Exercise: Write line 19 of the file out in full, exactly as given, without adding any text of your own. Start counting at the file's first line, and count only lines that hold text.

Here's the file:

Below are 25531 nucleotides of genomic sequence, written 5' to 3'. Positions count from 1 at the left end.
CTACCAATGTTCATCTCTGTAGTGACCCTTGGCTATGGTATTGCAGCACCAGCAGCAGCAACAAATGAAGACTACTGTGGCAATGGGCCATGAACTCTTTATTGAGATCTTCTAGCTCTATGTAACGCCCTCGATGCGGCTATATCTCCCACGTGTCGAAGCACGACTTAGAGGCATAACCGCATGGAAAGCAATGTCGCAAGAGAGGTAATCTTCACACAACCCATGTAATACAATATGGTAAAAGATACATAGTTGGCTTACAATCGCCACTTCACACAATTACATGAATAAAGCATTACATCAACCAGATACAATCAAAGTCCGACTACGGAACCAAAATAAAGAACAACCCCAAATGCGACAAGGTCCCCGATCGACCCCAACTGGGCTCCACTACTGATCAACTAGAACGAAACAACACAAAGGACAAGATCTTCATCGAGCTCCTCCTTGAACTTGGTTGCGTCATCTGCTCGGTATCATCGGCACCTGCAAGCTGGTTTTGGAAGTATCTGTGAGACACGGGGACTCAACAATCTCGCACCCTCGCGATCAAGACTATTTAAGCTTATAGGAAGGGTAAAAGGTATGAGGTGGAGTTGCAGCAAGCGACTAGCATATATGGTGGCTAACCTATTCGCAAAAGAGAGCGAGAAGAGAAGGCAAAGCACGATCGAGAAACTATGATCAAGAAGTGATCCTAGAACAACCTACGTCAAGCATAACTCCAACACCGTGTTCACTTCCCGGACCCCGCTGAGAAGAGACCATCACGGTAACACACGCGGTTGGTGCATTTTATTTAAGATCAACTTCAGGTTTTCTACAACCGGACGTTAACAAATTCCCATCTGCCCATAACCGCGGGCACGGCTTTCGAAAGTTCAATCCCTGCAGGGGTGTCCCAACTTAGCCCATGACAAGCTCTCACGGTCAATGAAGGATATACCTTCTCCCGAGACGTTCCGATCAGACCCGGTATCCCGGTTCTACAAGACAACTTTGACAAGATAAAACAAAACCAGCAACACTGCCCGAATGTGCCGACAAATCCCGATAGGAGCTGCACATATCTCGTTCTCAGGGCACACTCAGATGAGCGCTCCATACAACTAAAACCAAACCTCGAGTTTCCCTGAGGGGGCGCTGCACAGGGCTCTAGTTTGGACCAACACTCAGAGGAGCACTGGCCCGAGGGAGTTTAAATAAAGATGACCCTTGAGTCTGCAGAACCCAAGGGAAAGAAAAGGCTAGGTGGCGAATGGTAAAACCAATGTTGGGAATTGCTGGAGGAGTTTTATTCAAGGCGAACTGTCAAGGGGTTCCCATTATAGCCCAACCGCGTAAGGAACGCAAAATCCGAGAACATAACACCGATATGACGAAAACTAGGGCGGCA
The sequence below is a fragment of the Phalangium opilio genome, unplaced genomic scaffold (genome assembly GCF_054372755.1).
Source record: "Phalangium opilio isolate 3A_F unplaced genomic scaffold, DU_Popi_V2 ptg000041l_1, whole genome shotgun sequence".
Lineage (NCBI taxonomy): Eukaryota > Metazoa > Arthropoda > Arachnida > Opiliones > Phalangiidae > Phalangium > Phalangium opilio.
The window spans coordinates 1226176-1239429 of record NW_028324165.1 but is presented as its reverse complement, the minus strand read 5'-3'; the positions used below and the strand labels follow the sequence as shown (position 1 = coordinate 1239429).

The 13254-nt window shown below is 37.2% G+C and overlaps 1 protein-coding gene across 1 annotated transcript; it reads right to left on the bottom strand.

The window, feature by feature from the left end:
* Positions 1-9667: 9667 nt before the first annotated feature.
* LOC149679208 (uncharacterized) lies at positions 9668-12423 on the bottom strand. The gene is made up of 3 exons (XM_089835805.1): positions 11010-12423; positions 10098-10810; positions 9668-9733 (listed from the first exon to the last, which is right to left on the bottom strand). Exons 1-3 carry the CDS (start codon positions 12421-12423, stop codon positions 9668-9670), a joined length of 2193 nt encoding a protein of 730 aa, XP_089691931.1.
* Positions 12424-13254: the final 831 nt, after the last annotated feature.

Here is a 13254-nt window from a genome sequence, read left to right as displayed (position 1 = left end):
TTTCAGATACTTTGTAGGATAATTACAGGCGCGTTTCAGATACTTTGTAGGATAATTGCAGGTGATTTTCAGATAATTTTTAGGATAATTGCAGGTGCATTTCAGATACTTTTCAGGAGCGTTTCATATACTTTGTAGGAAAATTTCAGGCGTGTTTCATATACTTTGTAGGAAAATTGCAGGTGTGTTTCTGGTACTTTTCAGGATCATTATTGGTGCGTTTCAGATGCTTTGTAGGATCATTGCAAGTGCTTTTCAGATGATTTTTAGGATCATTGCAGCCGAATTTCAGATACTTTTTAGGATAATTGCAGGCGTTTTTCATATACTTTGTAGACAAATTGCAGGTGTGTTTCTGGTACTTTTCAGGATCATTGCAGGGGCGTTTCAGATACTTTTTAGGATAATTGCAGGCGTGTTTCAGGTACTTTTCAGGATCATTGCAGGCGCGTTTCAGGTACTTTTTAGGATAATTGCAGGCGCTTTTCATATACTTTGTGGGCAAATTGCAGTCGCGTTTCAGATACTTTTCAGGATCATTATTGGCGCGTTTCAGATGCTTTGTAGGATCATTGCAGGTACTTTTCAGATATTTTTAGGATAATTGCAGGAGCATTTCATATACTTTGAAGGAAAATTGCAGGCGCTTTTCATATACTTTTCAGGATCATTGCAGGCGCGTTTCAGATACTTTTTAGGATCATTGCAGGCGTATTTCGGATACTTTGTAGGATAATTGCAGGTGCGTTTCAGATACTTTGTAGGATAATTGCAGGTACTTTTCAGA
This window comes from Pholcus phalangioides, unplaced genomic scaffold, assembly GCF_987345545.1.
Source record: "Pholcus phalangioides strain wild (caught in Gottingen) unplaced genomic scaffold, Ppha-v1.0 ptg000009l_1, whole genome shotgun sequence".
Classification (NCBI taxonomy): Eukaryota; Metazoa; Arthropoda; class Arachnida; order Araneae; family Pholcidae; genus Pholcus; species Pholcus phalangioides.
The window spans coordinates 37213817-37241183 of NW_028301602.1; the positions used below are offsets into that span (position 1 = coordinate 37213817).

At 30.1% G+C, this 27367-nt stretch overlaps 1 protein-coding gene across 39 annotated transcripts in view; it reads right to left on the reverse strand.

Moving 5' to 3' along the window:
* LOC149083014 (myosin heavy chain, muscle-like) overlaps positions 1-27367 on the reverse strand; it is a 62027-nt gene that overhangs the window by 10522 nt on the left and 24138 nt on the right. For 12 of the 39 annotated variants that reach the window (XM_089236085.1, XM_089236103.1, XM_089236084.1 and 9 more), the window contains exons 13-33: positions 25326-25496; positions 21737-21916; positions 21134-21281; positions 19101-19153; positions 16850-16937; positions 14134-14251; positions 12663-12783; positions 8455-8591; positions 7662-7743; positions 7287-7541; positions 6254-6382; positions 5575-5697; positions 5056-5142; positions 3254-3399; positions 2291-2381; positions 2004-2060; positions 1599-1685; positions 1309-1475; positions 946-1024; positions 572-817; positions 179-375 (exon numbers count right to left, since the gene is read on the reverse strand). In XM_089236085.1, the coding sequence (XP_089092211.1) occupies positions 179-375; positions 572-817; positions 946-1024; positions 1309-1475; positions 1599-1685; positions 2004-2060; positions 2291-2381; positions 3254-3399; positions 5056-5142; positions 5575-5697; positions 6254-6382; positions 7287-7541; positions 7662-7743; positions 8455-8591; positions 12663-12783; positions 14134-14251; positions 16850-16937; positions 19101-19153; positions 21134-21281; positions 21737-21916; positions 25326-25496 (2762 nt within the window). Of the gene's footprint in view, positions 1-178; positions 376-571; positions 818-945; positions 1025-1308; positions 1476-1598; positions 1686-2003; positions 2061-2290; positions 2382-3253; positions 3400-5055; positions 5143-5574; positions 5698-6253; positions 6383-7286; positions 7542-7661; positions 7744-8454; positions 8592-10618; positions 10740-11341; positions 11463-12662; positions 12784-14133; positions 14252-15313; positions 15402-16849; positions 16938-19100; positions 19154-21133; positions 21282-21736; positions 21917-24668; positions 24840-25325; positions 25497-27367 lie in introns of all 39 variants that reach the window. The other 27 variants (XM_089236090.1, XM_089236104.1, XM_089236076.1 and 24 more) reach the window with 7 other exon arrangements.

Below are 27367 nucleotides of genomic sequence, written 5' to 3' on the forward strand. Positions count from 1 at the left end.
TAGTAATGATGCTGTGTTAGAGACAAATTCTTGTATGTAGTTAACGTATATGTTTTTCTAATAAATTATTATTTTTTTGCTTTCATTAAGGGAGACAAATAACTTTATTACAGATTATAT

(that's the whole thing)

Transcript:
Moving 5' to 3' along the window: